Hanuma Vihari, who was the top-scorer for India on Day 1 with a well-compiled 55, admitted that he threw his wicket away at the worst possible time for the team. After Vihari’s dismissal in the 54th over just before the tea break, India lost their next six wickets for only 48 runs, suffering a major collapse.
After losing Virat Kohli and Ajinkya Rahane in the span of eight overs, India was in deep trouble on Day 1 of the Christchurch Test, but an uncharacteristically aggressive onslaught from Vihari put the Indian team in a dominating position for a while. He added 81 runs for the 5th wicket along with Cheteshwar Pujara, took the attack to the New Zealand bowlers, and reaced his fifty in 69 balls, destroying New Zealand’s short ball plans with his cuts and pulls.
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However, he fell to the bowling of Wagner, which triggered a massive collapse as the visitors added just 48 more runs before getting bundled out for 242. Vihari also expressed that it was his personal choice to bat aggressively, and he will consider doing the same whenever required.
During the post-day press conference, Vihari said, “It was a wrong time to get out obviously, just before tea. I was batting positively but I thought I played one shot too many but that’s the name of the game – sometimes it goes your way and sometimes it doesn’t. Today it did not go my way, but I’ll look to play positively again when I get a chance. Obviously, as a team, we wanted to show intent than what we did in Wellington. It was a personal decision to put the short ball away. It didn’t come off quite well today, but I’m sure we can do that when the next opportunity comes.”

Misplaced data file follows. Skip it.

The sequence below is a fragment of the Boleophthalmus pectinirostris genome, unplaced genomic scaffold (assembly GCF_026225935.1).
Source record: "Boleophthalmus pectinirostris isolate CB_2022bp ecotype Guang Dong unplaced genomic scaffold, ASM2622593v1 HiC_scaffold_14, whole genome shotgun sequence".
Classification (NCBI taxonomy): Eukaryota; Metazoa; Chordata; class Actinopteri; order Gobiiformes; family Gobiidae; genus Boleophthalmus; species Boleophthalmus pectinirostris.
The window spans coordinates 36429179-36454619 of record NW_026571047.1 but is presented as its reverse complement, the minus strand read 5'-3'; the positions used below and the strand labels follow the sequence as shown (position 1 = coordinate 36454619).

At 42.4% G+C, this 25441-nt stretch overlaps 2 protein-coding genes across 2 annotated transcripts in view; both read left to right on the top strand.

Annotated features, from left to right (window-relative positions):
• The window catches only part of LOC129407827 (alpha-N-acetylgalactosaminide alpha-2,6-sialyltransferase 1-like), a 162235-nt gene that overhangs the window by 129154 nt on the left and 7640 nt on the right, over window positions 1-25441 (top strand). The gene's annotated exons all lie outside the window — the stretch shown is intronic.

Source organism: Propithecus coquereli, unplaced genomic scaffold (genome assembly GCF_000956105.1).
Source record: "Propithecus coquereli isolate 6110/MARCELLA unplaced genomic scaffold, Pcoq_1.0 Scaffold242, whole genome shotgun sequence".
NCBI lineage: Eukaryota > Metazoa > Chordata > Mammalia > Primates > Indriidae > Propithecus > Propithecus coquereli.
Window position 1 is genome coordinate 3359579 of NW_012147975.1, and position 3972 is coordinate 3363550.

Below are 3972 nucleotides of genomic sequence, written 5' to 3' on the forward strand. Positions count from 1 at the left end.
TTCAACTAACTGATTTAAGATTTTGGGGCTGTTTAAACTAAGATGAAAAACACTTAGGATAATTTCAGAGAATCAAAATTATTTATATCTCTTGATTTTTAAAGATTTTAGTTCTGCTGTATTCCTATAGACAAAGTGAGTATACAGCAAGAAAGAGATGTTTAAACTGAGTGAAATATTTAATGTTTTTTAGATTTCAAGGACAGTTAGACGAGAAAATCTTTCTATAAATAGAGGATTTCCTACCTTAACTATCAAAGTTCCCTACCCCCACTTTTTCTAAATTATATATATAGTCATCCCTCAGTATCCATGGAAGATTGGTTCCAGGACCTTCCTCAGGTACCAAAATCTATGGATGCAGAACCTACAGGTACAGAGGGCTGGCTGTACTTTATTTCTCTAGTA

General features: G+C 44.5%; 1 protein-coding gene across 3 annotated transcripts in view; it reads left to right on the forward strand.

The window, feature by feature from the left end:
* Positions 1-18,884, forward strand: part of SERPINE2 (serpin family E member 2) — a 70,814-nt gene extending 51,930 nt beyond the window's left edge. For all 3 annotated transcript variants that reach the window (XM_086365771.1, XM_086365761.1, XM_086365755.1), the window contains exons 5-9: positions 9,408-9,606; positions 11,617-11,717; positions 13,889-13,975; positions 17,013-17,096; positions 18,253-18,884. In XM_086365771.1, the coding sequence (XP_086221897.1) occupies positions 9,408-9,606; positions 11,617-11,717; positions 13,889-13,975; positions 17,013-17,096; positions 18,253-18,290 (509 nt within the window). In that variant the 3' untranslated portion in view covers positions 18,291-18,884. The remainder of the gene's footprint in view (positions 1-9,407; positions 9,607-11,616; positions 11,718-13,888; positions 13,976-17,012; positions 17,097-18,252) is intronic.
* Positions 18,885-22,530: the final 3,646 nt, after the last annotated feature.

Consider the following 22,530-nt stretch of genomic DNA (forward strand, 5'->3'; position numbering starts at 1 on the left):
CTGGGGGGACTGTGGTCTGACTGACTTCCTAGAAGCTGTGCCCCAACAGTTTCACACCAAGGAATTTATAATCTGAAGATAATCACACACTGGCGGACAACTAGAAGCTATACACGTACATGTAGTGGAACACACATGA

For a vast majority of his innings, Vihari was attacking the Kiwi bowlers every time they resorted to the short ball plan. He also revealed that he looked at short balls as scoring opportunities and took a positive approach to make the pressure off his partner Pujara.
Hanuma further added, “We knew that New Zealand will come up with the short ball ploy at some point in the game and so I was preparing for it (beforehand). Pujara was batting at one end, so I wanted to take the lead and play positively. He is someone who takes a lot of time, we know that. Because if you don’t get the scoreboard moving, we’ll get stuck as we did in the last game, that’s why I decided to play positively and take them on.”
New Zealand ended Day 1 on 63/0, but Vihari stated that the Indian bowlers were unlucky not to take wickets on Day 1. However, Hanuma is confident that the Indian bowlers will excel on Day 2 if they execute their plans well.
Talking about the bowlers, Hanuma said, “I thought the scoreboard doesn’t really reflect the way we bowled. With the new kookaburra ball, you tend to find some help, it might ease on later, but as a bowling unit, we will stick to our plans – we will have different plans according to the wicket and the batsman. We’ll stick to it and hopefully we’ll get a few breakthroughs early on.”